This proposal’s emphasis on labour regulation will not improve the protection of migrant workers rights, safety and welfare. Filipino migrant workers regularly express distrust and criticism of some embassy staff. Some report experiencing a culture of impunity despite the discrimination, corruption and/or coercive practices such as physical violence, psychological intimidation and verbal threats they have encountered. Thus enhancing the control and power these government officials have over them through holding their passports is unlikely to improve their situation.

“ It is not a secret to everyone that the embassy are incompetent”
“ They are easily bought with money. I do not agree they should hold them”

Some workers recall the horrendous abuse of power present in the ‘sex-for-flight’ abusive practice - women workers who sought help were subjected to systemic sexual exploitation and commodification by Philippine officials in GCC countries, in exchange for their repatriation flight home.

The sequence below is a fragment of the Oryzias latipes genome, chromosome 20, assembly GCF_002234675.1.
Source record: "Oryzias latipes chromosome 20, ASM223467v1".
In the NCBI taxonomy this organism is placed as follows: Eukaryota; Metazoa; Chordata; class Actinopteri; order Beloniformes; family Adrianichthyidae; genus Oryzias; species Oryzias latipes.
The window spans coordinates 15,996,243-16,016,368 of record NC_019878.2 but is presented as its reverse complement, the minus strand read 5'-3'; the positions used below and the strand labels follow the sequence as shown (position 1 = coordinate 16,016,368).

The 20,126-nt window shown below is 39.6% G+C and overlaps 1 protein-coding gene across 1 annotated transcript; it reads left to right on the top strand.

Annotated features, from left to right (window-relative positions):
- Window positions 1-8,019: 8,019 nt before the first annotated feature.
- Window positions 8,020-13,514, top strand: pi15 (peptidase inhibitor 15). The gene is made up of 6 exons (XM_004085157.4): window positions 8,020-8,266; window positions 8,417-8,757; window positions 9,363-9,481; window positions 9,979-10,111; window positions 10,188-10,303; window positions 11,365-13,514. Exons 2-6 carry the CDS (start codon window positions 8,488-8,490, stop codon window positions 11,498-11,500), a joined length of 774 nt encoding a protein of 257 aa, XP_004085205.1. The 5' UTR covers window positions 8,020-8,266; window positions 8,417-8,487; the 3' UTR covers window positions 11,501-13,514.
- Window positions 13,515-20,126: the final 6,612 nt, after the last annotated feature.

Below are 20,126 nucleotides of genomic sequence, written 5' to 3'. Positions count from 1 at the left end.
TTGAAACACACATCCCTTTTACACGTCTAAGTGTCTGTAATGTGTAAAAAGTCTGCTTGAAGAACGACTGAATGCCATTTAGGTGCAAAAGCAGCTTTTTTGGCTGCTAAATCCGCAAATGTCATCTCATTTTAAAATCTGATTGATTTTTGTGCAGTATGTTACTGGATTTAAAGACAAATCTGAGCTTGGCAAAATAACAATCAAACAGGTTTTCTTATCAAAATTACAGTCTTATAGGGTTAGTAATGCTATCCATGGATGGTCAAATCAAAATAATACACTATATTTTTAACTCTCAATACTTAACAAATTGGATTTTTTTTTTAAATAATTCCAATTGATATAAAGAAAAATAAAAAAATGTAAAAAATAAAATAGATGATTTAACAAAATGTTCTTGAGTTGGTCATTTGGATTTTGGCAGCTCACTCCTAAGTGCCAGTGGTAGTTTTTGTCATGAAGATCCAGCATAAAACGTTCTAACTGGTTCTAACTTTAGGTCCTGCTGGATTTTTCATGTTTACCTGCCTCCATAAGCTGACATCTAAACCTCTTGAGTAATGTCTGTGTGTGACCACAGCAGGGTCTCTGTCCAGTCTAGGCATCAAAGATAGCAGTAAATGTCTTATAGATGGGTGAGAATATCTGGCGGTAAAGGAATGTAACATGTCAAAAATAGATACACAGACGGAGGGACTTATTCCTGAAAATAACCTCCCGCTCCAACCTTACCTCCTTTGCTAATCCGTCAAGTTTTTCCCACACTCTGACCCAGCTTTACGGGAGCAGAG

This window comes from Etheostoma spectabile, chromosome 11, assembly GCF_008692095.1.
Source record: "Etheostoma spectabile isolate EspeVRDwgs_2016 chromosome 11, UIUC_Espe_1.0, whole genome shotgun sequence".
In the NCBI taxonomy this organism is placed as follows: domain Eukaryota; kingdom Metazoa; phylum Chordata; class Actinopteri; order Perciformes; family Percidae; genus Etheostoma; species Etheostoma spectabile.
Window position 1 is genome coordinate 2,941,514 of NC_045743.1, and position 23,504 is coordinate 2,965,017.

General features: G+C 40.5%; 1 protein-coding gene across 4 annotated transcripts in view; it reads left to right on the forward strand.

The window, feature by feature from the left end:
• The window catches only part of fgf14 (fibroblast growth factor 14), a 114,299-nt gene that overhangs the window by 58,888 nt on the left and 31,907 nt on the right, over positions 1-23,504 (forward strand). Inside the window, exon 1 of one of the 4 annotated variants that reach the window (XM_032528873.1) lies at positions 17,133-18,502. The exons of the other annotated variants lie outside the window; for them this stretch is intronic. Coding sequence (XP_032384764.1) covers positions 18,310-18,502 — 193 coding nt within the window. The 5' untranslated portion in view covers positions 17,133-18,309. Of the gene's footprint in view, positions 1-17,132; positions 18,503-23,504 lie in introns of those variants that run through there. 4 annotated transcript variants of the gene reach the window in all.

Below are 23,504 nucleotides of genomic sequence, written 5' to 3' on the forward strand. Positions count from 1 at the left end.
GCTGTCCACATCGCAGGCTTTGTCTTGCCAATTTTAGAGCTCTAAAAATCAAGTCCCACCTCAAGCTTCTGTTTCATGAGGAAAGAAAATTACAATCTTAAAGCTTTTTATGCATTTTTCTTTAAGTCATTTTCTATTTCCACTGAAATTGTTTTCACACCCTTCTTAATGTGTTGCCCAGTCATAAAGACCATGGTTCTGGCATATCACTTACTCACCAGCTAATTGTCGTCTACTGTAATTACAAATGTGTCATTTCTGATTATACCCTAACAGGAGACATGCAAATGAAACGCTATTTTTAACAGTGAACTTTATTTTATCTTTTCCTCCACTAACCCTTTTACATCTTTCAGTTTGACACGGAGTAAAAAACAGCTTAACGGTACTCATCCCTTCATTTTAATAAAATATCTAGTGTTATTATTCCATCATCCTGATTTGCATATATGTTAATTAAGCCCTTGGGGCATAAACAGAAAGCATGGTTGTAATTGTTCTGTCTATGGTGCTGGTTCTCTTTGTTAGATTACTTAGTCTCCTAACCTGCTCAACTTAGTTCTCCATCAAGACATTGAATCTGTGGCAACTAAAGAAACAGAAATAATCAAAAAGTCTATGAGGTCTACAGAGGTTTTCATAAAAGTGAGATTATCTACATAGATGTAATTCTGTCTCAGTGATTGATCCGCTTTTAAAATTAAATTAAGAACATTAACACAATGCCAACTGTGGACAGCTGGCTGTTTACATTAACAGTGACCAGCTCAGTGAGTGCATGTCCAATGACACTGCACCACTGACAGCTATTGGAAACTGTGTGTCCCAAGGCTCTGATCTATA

Migrant rights advocates have proposed many policies to improve migrant workers protection in this situation - few have ever been put into action.
As a worker states: “what they need to do is organise the system. It is the computer age already and yet they have not developed. They are the one holding the system and have all the information about us” to monitor our workplace conditions and improve protection.
Ultimately, workers situated in a position of inequality and immobility renders them at risk of exploitation, abuse and violence. A key component of protection for migrant workers should be to establish A SAFE AND LEGAL EXIT from exploitative and/or abusive workplaces.
Migrant workers should be active participants in the development of all policies that affect their lives.
Kanlungan Centre Foundation Inc.